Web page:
British Empire
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What is in the British Empire exhibition?
This exhibition is intended for students of the History National Curriculum at Key Stage 3-4.

The National Archives holds a wealth of original papers, letters, posters, photos, maps and other material that records important moments in the history of the British empire. Because the empire lasted so long and covered so much of the world, we haven’t even tried to study everything about the empire in this exhibition. Instead, we’ve picked out some of the most interesting original sources and put them online.

We’ve grouped sources according to time and place.
  • Gallery 1 The Rise of the British empire asks: why did the British become empire builders? It looks at 4 case studies: North America, Africa, India and Australia.
  • Gallery 2 Living in the British empire asks: How should we remember the British empire? The first case study in this gallery has sources that show how the British viewed their empire. The next 4 case studies look at North America, Africa, India and Australia. The final case study on migration looks at people who moved to a different part of the empire.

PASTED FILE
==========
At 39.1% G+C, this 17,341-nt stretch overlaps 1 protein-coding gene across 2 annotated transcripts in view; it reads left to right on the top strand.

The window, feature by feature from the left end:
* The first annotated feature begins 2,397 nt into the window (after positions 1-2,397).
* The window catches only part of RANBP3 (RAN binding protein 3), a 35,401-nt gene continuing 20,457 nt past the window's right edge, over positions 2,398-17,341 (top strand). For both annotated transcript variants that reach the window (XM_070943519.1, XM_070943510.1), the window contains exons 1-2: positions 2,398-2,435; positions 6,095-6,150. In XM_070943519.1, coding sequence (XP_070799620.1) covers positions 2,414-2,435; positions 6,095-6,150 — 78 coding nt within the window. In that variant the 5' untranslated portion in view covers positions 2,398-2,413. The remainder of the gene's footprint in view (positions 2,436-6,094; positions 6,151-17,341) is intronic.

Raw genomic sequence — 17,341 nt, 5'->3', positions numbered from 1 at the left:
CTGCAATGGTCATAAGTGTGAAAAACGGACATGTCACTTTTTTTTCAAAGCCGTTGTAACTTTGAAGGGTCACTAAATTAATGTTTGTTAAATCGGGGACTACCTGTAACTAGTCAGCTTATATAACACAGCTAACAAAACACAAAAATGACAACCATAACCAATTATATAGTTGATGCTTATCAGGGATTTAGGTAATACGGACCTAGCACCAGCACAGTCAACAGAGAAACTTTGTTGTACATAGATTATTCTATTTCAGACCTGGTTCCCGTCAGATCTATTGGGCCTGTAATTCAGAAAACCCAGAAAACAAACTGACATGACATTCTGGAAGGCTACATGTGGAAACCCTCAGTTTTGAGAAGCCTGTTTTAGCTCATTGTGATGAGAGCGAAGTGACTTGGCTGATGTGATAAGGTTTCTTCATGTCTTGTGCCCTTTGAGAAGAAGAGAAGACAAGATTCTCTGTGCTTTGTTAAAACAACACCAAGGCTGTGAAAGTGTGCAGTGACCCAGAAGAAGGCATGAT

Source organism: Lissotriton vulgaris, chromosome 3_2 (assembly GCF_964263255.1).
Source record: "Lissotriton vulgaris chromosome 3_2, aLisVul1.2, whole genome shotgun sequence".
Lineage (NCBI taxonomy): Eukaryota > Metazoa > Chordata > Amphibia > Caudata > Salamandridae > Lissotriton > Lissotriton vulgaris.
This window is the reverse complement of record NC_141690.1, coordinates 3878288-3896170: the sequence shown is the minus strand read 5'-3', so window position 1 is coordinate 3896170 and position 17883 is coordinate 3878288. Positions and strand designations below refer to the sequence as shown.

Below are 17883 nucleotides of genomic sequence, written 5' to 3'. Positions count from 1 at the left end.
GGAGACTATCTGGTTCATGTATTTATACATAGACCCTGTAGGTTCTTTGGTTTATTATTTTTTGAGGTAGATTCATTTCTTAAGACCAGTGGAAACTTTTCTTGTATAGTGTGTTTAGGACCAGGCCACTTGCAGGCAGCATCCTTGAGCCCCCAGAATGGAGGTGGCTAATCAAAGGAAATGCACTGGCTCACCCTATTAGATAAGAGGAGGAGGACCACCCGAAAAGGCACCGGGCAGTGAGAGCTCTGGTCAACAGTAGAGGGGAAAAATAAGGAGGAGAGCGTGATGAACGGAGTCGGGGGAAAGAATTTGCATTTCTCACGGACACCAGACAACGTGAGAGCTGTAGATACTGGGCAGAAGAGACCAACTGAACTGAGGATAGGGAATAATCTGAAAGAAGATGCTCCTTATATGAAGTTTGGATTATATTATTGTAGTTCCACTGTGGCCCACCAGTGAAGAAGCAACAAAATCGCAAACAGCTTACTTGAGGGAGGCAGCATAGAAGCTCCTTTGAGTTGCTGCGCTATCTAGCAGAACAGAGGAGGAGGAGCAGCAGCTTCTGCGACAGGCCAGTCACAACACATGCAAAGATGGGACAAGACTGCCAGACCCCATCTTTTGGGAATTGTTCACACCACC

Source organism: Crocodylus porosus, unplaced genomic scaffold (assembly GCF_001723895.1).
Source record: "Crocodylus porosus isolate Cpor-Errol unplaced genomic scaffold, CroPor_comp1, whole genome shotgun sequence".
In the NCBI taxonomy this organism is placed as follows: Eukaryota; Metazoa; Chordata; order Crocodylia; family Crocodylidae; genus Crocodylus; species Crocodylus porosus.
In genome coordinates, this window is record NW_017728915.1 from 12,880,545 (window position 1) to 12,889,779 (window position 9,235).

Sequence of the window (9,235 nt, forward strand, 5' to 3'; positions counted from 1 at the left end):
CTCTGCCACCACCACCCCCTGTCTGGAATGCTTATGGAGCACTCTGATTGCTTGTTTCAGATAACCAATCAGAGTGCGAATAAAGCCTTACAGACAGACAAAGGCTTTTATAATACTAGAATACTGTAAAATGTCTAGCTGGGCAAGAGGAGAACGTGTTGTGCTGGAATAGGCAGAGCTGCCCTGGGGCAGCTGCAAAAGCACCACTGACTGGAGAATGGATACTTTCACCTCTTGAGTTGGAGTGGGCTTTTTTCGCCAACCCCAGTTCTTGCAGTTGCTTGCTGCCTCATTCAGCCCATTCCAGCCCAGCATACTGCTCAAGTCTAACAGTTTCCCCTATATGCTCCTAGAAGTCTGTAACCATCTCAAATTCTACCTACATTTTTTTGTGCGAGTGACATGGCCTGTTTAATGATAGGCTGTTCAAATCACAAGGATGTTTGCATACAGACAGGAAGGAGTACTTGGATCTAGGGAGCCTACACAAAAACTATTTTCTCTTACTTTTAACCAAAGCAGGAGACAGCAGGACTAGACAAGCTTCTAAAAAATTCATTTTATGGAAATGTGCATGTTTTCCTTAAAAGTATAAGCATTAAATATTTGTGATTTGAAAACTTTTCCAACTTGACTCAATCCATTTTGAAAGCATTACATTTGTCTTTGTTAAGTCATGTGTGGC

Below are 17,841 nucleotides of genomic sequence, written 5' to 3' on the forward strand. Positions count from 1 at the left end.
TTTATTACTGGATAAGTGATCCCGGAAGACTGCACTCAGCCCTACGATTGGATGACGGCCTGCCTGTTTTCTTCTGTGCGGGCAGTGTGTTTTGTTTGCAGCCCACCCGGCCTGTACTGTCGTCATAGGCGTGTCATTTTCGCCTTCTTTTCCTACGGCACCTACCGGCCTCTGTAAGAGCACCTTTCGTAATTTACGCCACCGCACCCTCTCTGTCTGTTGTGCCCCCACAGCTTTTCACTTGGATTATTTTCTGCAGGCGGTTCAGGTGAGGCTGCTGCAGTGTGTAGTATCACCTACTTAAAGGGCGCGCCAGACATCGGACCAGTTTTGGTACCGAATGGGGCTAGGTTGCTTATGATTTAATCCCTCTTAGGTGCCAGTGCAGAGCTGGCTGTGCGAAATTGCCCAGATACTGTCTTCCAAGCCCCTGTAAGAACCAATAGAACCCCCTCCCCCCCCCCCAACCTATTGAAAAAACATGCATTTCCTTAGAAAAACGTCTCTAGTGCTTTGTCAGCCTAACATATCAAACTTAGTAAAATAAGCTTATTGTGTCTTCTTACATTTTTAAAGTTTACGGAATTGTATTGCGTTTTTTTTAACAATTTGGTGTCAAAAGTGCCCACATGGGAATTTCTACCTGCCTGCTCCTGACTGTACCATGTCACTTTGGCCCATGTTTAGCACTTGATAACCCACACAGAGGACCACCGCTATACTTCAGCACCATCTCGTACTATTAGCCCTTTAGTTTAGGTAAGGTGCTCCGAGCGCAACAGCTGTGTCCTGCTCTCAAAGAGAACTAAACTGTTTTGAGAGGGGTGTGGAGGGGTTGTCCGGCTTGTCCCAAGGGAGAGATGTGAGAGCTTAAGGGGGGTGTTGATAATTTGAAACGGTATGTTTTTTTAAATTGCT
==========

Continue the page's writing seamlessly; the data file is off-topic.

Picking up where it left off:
• Gallery 3 The end of the British empire asks: what factors caused the end of the empire? It looks at 4 case studies: The Dominions, Ghana, India and Ireland.
Each case study contains a selection of original sources. The empire is a controversial subject and some of these sources are on difficult topics. Some sources contain views that we may strongly disagree with. Some sources contain information that still has the power to anger and shock. We have tried to present each source with some background information that gives it historical context. We have also provided discussion questions that we hope will encourage classroom debate and help students to critically examine these sources. The British empire is a sensitive topic for study, but also a fascinating one, and a significant era in British and world history.

Students can examine one or many original sources and answer questions about each source. There are useful notes to help with answering the questions. Where the original source is difficult to read or understand, we have provided transcripts. For the older and most difficult documents, there is also a simplified transcript in modern English.

Each gallery has a selection of activities or quizzes, and worksheets to help students organise their study. Background pages give an introduction to the historical background and the themes that run through each case study. A glossary and a simple set of world maps can be accessed from the links at the foot of each page.
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